A Guide to Financial Literacy for Students


College is the first time many students need to be financially independent — and many are not ready. Budgeting, taking out loans, figuring out whether you need a part-time job, and saving money may all be new to you. Learning about financial concepts is key to preventing costly mistakes. Here’s a guide to get you started.

Comparing Your Student Loan Options

If you’re unable to afford tuition upfront, a student loan can be the solution. However, there are many different types of student loans — some better than others. It’s important to compare options by considering the repayment requirements and interest rates to ensure you find a loan suitable for your situation.

You may also be eligible to receive financial aid like grants and scholarships. These are preferable to loans because you never pay the money back. Make sure you research all your options and apply to any programs that are relevant to you. To receive more advice on financial aid options, you should visit the financial aid office on your college campus.

How to Budget

By budgeting, you ensure you have enough money for all your essentials. It means figuring out how much you need for each of your expenses (such as housing, food, clothing, school supplies, and entertainment) and setting spending limits. It may take you a few months to accurately calculate your budget because you’ll need to track where you’re currently spending money. Make sure you don’t forget to account for unexpected expenses.

If you have money left in your budget at the end of the month, the best way to use it is to split it into thirds. Use one-third for fun — as a reward for not spending all of your budget. Allocate the second third to debts, such as your student loan. Put the final third into a savings or investment account.

Should You Have a Credit Card?

Credit cards can make budgeting more difficult because they give you access to money you don’t actually have. Since interest rates tend to be high, you’ll end up spending much more if you’re unable to pay off your balance in full each month. Plus, missing a payment can hurt your credit score and have a long-term impact.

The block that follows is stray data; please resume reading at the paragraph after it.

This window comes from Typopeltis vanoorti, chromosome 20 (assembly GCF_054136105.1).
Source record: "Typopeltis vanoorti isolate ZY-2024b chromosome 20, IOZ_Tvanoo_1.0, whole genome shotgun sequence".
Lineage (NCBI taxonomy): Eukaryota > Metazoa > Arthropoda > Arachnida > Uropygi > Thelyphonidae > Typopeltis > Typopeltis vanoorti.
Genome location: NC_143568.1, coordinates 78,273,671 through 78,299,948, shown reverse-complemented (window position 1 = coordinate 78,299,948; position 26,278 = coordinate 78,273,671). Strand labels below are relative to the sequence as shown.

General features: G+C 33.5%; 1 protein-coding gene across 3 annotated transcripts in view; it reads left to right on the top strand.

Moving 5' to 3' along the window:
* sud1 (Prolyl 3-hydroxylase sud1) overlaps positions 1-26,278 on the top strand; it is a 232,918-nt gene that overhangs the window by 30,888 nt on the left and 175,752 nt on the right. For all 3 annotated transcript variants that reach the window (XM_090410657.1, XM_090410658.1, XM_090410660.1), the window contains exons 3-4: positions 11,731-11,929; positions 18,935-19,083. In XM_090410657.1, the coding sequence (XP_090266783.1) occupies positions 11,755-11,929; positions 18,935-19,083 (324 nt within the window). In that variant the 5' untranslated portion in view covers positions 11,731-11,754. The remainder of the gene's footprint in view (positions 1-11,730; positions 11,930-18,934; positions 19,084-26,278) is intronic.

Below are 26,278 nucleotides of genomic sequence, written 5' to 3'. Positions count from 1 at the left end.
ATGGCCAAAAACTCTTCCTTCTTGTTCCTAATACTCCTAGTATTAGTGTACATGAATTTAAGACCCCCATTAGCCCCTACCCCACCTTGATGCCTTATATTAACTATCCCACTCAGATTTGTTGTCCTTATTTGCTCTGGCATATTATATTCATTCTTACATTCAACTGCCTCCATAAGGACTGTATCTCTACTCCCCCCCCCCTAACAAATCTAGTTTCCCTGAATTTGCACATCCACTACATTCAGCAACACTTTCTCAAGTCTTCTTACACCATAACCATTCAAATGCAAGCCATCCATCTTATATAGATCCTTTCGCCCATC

Financial Education

Your college may offer financial workshops and other events on campus covering topics like budgeting, credit, investment, savings, and financial aid. Take advantage of these — after all, there’s always more you can learn. Alternatively, you may be able to take an elective to improve your financial literacy while earning credit.

A smart financial choice all students can make is to move off campus. You’ll save money and be more comfortable — for instance, you’ll have your own room and be able to prepare your own meals, instead of being stuck with a pricey meal plan. For Durham College student housing, there’s Foundry Simcoe. Since our suites all are fully furnished, you won’t need to purchase any furniture. Plus, the apartments come with a washer and dryer to avoid you needing to spend at the laundromat and rent includes high-speed internet. Apply now to make your time at college more affordable.

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